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Thread: Adopting a mature dog into an established pack

  1. #1

    Default Adopting a mature dog into an established pack

    Hello All,

    I am new to the forum, and would love some advice from wise and experienced "doggers".

    I already have four dogs (more on them below) and am mulling over the idea of adding a fifth member to our doggie family (by way of adopting a rescue). My husband has a new job which requires him to be away for work for weeks at a time and we have recently moved to a large (120 acre) rural property with no close neighbours. I'd really like to add another large breed dog to our family, one just because I love dogs and now have the space to have as many critters as my little heart desires and two because another large breed dog would just have me feeling that little bit more secure when hubs is away at work and I am alone in the middle of nowhere.

    To give you some background info. on our family:

    Besides four cats, we have an 11 year old Chihuahua (female), a 10 year old Pomeranian (female), a seven year old German Shepherd (male) and a seven year old Cattle Dog Cross (male - medium size). All desexed, all inside dogs. So I have a wonderful guard boy in my shepherd (he would be telling an intruder to call an ambulance in advance), the cattle dog would -probably- have a go if it came down to brass tacks and the two little girls would be hiding under the bed!

    Our dogs all get on very well together as a "pack", but don't really appreciate other dogs. The two little girls aren't that worried about other dogs (can take 'em or leave 'em, will play with other little dogs), but unfortunately my two boys are not very friendly towards other dogs.

    So I am well aware that if I do adopt another dog I will have my work cut out for me with the adjustment period getting everyone settled into the new pack hierachy.

    After all this rambling I am seeking considered opinions and any stories of previous experiences; would it be better to get a female or male dog - bearing in mind the two most unsociable dogs are males. I would prefer to get an older juvenile dog (1-3 years) than a pup, but would a pup fit better into the pack? It was my assumption that a female would present less of a dominance threat to my male dogs, but after doing a bit of reading online, it may appear this isn't necessarily so. Or am I quite simply mad and should just keep our well-balanced pack as-is and forget about adding a fifth member? (A fifth doggie would be the final doggie until this lot pass over the rainbow bridge).

    Thanks in advance, looking forward to hearing your replies!

  2. #2
    Join Date
    Mar 2011
    SE QLD


    In my personal opinion a puppy would be best. Other members will probably inform you about how dog's are not like wolfs and don't have a pack, its more like a family unit. But I will leave that up to them

    When I introduced Bella into our family Harley didn't know what the heck she was (Harley really dislikes other dogs a lot, so much so I can't take him for a walk past houses where barking dogs live cause he goes a little bonkers - training will hopefully fix this though), he wouldn't let her touch him or go near him for a week or so. So the only time they were alone together was when me or my other half was there to supervise. After about a month of separation I trusted Harley enough to be alone with Bella and now they are inseparable.

    I think with Puppies, while more work are better able to fit in, the older dogs teach them things and would get use to them after a while.

    There is no psychiatrist in the world like a puppy licking your face.

  3. #3
    Join Date
    Oct 2010
    Southern NSW


    I have added dogs to existing pack quite a few times and most of the time using the fact that i am heavily into training it has been successful.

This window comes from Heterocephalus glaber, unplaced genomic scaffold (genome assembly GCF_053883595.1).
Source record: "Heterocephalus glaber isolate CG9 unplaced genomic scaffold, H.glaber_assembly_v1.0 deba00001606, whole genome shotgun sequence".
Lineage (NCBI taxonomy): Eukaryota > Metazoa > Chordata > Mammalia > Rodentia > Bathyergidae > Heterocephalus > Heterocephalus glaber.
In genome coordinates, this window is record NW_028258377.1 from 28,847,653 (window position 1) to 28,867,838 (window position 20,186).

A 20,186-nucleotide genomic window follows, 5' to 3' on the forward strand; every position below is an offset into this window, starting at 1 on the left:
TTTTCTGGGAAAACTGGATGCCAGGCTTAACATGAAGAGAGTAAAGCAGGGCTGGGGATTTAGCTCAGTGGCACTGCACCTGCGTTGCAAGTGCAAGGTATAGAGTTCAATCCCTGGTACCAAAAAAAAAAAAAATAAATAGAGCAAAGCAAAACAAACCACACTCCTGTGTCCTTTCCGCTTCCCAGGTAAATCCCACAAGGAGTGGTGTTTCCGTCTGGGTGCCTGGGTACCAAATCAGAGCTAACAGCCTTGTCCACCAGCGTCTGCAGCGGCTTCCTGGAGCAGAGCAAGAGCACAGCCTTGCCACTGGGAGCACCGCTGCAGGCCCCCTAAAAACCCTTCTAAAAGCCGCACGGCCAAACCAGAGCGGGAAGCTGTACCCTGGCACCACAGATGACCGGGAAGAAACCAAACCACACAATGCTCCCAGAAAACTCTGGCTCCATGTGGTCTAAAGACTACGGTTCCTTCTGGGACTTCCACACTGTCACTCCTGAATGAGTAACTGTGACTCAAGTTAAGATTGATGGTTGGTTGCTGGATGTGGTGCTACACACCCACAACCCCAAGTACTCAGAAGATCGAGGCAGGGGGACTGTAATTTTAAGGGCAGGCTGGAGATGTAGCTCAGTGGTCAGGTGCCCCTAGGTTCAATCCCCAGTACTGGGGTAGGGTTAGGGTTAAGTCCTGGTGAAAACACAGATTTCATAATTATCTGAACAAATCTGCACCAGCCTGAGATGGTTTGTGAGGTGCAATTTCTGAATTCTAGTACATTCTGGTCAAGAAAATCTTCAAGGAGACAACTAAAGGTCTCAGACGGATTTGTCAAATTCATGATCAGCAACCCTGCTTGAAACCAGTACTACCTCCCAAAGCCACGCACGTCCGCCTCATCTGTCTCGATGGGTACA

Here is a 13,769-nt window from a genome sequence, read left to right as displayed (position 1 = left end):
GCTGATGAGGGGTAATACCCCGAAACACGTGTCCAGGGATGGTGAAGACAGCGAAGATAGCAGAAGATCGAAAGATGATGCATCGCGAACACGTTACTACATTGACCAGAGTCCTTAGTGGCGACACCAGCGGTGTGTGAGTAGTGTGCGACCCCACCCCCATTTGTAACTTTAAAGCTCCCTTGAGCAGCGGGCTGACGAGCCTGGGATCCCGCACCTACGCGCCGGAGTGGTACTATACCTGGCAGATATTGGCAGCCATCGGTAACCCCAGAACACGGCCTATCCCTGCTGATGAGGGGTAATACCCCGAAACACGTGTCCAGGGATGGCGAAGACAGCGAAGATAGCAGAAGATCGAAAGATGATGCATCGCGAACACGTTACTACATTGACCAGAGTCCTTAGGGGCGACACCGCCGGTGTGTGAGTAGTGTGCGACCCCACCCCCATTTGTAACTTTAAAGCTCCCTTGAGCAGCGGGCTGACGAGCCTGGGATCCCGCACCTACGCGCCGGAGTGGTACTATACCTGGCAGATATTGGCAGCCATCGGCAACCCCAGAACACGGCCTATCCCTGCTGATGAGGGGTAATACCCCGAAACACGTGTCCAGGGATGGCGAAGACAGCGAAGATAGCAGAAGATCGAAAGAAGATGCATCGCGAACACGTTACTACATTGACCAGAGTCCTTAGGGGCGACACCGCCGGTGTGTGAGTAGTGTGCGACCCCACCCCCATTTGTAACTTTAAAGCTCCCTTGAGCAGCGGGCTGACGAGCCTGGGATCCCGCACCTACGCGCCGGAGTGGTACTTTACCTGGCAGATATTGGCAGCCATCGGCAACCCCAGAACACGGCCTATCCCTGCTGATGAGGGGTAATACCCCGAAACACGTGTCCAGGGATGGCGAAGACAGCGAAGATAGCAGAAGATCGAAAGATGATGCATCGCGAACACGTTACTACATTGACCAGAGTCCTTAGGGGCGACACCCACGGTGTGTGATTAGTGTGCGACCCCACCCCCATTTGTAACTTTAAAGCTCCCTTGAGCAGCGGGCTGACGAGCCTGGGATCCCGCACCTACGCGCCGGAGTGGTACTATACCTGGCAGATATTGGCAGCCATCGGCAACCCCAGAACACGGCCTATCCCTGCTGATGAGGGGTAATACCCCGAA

I always ask to meet the "future" dog with my pack at a neutral place. If my dogs do not react to the dog or are friendly with the dog, I try them at home.

    My last Rescue was a choice of two. We introduced our girls to each dog individually and one of my very friendly dogs was worried about the first dog. It was quite the opposite with the second dog and we brought Lukey home, he is still here.

    Our Rescue before that was just a gentleman and we just brought him home and he fitted in really well. Sadly Tobias passed away last year due to Lymphoma

    But our rescue before that, Annabelle, was a disaster at week three and nearly killed one of the dogs we had at home, Tessa. This was a fight between two bitches and bitches when they fight go for the kill. Dogs usually just find a stand off ground.

    It took us at least a year to be able to feel confident to allow these girls together. And lots of training with lots of dogs and the help of another Dog Trainer, so we could train the dogs together and be safe. And it is only because I observe my dogs closely that we eventually managed to train past it. They are happy together now. And have lived together now for nearly three and half years. We have basically used Obedience Training, desensitisation and Calming Signs to get over it. And sometimes we still have to use our Calming signs.

    I believe that the dogs you have now need to be social, to be successful, which mine were. Unless you get a really submissive dog and then it might be bullied. We always have the dogs we have at home well trained and social before we get another new Rescue. That we we have at least control over most of them. Training at a Good Training School may help get your dogs more used to other dogs being around.And maybe after that get friends to visit with all dogs on lead and see how propriety they are over their property.

    But to me, if your present dogs are not that friendly to stranger dogs, it might be best to leave well enough alone. Keep the peace......Puppies are well accepted by most dogs.

    In our past having had 4-5 dog packs, I always found it easier to have four. the fifth also seemed a little like the fifth wheel. That might be because we always have large dogs. And hubby and I only have one arm each for when we are walking in town.
    Pets are forever

  4. #4


    Hi Jadielee and Newfsie,

    thank you very much for your responses.

    We have attended puppy school, a series of obedience training schools, you name it, unfortunately we have failed miserably to get our two boys to be sociable dogs. Fortunately all of our dogs are great with people, our cats, chooks, etc. They just don't like other dogs My shepherd will even bark at the TV if a dog comes on the screen - even a CARTOON dog!